The Politics of Radical Democracy
- Publish Date: 2008-11-04
- Binding: Hardcover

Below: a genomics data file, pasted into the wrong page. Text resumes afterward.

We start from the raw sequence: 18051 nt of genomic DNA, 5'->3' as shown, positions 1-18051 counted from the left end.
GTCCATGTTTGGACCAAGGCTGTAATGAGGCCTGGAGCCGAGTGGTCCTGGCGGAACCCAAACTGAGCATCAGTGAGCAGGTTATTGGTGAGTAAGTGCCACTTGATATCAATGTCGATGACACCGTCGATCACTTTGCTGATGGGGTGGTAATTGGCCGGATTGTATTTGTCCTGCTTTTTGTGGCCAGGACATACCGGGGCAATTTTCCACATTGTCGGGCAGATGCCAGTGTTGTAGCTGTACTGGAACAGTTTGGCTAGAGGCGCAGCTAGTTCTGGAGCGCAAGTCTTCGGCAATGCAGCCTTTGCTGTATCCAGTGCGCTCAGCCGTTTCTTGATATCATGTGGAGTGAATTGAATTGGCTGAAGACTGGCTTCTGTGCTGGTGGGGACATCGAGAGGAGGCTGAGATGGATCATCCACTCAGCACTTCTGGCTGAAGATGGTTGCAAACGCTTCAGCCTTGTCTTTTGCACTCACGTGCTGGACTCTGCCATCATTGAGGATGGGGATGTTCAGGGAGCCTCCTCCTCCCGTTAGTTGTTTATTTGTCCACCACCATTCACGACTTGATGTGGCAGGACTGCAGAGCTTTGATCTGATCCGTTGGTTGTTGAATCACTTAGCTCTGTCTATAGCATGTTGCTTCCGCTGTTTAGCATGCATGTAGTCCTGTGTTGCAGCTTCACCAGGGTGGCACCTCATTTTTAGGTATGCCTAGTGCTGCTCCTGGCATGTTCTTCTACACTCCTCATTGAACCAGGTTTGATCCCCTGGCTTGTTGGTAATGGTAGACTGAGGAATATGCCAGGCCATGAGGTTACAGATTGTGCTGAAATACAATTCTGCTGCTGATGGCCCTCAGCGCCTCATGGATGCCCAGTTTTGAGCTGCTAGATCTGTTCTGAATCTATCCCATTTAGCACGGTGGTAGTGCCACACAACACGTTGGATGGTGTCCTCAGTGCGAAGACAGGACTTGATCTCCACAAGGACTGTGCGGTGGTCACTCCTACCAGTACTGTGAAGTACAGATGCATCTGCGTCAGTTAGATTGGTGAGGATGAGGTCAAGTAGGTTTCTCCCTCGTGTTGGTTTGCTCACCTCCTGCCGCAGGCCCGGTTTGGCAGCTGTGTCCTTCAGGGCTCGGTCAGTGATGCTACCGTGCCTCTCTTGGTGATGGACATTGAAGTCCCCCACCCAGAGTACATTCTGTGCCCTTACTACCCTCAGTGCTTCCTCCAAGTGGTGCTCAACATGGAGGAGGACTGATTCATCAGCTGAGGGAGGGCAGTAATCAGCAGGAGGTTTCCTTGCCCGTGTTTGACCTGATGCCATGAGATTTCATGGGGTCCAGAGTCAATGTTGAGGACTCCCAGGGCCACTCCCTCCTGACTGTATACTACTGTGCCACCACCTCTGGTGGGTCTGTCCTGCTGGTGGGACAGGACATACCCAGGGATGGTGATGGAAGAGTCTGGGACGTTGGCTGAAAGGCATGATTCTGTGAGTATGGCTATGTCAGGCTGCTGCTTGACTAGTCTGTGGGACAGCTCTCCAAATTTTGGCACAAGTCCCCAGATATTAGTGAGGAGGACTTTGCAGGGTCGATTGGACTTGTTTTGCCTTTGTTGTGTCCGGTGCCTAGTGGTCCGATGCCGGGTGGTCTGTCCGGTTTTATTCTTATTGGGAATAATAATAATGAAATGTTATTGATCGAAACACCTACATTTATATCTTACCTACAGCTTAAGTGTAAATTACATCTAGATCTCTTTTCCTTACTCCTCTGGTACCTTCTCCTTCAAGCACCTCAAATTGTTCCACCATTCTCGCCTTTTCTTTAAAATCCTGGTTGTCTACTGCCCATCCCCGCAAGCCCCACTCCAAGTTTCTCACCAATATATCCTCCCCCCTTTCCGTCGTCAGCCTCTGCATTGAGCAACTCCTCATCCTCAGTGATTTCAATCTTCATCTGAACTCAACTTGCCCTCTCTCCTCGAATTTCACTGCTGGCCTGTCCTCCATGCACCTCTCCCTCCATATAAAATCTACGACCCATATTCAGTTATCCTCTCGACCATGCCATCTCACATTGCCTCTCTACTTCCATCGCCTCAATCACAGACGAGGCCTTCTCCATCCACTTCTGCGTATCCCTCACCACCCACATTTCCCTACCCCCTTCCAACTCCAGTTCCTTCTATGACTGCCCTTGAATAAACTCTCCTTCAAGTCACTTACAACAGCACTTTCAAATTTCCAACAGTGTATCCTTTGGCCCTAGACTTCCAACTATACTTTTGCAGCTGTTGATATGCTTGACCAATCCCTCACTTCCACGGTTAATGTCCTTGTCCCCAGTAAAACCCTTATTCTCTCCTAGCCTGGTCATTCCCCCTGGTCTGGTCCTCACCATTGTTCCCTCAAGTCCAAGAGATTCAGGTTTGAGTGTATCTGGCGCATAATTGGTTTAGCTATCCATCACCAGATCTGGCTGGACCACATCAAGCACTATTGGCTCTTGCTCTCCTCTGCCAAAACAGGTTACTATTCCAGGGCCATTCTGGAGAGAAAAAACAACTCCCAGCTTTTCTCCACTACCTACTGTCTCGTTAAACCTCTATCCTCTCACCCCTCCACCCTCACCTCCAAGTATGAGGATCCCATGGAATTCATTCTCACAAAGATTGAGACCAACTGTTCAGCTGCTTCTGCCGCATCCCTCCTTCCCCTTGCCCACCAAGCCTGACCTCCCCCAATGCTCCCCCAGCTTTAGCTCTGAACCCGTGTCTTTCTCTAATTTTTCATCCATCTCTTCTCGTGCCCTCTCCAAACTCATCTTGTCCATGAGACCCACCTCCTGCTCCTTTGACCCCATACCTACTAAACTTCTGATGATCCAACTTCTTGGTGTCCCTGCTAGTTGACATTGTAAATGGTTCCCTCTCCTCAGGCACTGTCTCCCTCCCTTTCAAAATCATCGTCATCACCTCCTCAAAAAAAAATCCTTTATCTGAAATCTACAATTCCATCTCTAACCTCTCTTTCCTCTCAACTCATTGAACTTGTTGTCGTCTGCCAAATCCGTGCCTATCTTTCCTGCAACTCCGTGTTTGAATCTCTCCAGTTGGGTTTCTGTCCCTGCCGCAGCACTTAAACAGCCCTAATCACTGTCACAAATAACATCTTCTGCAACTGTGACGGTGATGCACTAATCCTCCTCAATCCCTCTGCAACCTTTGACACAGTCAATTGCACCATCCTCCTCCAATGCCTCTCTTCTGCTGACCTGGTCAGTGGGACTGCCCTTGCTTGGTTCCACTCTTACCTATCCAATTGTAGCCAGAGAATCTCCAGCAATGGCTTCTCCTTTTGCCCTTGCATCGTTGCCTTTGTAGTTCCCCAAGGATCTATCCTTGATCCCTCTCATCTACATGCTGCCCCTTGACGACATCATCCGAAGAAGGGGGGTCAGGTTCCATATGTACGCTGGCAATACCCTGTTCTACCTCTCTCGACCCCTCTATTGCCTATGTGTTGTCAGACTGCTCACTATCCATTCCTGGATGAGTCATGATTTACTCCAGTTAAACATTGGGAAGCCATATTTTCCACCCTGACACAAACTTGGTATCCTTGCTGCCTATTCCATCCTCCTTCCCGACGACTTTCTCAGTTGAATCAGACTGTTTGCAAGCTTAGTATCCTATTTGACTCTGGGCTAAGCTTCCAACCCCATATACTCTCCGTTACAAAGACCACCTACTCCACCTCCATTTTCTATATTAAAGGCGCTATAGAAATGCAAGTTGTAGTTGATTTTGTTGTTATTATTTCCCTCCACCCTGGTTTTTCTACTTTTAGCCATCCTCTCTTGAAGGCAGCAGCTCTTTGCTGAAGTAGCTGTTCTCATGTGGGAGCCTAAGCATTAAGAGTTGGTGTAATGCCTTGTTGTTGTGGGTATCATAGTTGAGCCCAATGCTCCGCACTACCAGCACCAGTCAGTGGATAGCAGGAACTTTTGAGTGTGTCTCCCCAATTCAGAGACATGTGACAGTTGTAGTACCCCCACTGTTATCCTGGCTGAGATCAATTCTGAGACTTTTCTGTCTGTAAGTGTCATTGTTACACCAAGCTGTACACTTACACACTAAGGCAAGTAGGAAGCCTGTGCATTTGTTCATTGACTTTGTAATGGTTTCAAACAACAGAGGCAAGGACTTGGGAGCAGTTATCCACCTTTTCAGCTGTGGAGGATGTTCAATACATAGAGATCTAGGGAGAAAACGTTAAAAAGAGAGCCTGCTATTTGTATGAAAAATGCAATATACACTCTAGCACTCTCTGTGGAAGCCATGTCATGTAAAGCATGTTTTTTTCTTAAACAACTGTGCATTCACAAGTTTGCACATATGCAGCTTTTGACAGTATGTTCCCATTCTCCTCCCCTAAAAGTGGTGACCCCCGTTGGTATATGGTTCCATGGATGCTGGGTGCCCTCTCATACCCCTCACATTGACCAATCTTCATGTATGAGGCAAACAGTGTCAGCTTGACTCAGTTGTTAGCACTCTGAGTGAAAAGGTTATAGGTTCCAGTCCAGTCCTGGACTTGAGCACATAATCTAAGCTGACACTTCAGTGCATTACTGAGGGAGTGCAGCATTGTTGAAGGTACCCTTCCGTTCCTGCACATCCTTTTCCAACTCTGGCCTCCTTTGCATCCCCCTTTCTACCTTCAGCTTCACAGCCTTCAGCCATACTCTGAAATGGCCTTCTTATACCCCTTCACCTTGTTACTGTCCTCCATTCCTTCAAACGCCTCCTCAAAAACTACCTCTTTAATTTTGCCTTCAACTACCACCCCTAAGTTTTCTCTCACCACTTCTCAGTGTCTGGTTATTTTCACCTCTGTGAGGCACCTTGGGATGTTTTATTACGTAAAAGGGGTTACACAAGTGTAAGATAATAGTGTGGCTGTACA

This book addresses the idea of radical democracy and, in particular, its poststructuralist articulation. It analyses the approach to radical democracy taken by a number of contemporary theorists and political commentators, including Ernesto Laclau and Chantal Mouffe, Judith Butler, William Connolly, Jacques Rancire, Claude Lefort, Sheldon Wolin, Michael Hardt, and Antonio Negri, and Giorgio Agamben. By examining critically the accounts of democracy advanced by these theorists, this volume explores how a more radically conceived theory of democracy might be extended in a more egalitarian and inclusive direction.The strand of radical democracy examined in this book is defined by a number of characteristics:* Democracy is conceptualised understood as a fugitive condition, being open to perpetual disruption and reinvention* The relationship between the state and civil society is regarded as the site where the open-ended 'promise' of democracy is fought out* There is an emphasis on questions of politiquestions of political renewal* There is a deep suspicion of identity-based political claims* Politics is conceived as either the site of or as one of the mechanisms for identity construction* Democratic politics is understood as a politics of contestation and disagreement* Democracy is regarded as always at least partially conflictual and not a means through which violence and conflict can be permanently eradicated* There is a deep suspicion of identity-based political claims* The political is assumed to be ontologically conflictual, with such conflict being understood as ultimately ineradicable from politics, though the form it takes necessarily varies from time to time and context to context* The book clarifies the concept of radical democracy by mapping the field, and elaborates it further through a critical engagement with the works of its key proponents. In addition, it draws on the insights of radical democratic theory to explore a range of concrete political cases (e.g. the struggles of indigenous people, same-sex marriage, societies emerging from prolonged social and political strife, and the role of social movements in opposing processes of globalization) in order to illustrate its practical nature.